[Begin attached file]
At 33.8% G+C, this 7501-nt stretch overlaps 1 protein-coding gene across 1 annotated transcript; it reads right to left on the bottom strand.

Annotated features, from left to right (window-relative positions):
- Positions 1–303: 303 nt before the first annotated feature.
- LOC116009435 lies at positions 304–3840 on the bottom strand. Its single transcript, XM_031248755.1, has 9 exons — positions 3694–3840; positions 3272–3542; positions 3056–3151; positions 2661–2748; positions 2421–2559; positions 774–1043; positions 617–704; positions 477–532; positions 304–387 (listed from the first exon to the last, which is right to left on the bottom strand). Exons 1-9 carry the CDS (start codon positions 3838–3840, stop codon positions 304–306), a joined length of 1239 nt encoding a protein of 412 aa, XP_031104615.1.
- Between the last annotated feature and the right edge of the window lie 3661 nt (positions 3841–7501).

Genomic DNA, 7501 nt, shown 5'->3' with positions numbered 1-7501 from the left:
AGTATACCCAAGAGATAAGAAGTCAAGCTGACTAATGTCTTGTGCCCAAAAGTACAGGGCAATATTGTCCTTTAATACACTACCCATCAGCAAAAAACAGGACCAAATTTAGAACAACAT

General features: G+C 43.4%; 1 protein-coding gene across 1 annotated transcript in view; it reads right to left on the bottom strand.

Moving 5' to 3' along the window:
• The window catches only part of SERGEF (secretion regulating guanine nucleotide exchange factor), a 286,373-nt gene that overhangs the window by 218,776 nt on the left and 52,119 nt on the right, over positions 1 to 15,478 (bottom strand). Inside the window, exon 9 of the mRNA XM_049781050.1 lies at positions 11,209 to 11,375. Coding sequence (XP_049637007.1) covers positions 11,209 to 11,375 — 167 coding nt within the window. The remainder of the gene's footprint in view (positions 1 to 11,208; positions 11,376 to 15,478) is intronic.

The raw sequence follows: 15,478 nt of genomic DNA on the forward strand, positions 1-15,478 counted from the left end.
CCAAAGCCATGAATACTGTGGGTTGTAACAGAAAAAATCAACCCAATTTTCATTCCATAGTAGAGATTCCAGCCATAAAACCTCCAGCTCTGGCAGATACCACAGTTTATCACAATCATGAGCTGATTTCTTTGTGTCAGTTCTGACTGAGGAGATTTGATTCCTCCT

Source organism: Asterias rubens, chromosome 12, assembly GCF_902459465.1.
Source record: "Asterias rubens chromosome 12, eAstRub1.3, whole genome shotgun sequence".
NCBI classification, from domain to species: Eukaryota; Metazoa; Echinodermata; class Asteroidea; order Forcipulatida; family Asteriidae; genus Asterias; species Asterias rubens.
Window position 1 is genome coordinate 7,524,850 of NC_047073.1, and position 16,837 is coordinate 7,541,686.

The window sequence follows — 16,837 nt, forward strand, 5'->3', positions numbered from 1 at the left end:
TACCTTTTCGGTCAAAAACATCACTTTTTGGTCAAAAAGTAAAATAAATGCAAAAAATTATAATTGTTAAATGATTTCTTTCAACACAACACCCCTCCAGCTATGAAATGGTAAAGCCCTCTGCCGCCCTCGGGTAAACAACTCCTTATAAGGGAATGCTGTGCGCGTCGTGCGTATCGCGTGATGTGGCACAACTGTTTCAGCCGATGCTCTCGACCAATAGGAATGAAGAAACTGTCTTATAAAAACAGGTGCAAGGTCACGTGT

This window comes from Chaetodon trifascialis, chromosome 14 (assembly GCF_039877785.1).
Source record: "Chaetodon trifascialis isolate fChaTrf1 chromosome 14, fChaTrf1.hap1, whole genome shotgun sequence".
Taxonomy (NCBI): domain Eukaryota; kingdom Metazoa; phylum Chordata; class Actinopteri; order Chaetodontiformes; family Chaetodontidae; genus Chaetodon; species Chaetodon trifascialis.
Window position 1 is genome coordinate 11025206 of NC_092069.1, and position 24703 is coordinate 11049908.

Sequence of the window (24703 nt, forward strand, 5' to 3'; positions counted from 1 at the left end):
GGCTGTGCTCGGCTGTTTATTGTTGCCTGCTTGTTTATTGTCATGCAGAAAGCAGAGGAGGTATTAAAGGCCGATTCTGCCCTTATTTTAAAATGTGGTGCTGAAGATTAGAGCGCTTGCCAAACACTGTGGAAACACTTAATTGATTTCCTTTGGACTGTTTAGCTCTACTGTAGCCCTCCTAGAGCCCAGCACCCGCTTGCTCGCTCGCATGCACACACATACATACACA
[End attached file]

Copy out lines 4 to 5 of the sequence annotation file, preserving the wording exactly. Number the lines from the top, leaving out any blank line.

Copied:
- LOC116009435 lies at positions 304–3840 on the bottom strand. Its single transcript, XM_031248755.1, has 9 exons — positions 3694–3840; positions 3272–3542; positions 3056–3151; positions 2661–2748; positions 2421–2559; positions 774–1043; positions 617–704; positions 477–532; positions 304–387 (listed from the first exon to the last, which is right to left on the bottom strand). Exons 1-9 carry the CDS (start codon positions 3838–3840, stop codon positions 304–306), a joined length of 1239 nt encoding a protein of 412 aa, XP_031104615.1.
- Between the last annotated feature and the right edge of the window lie 3661 nt (positions 3841–7501).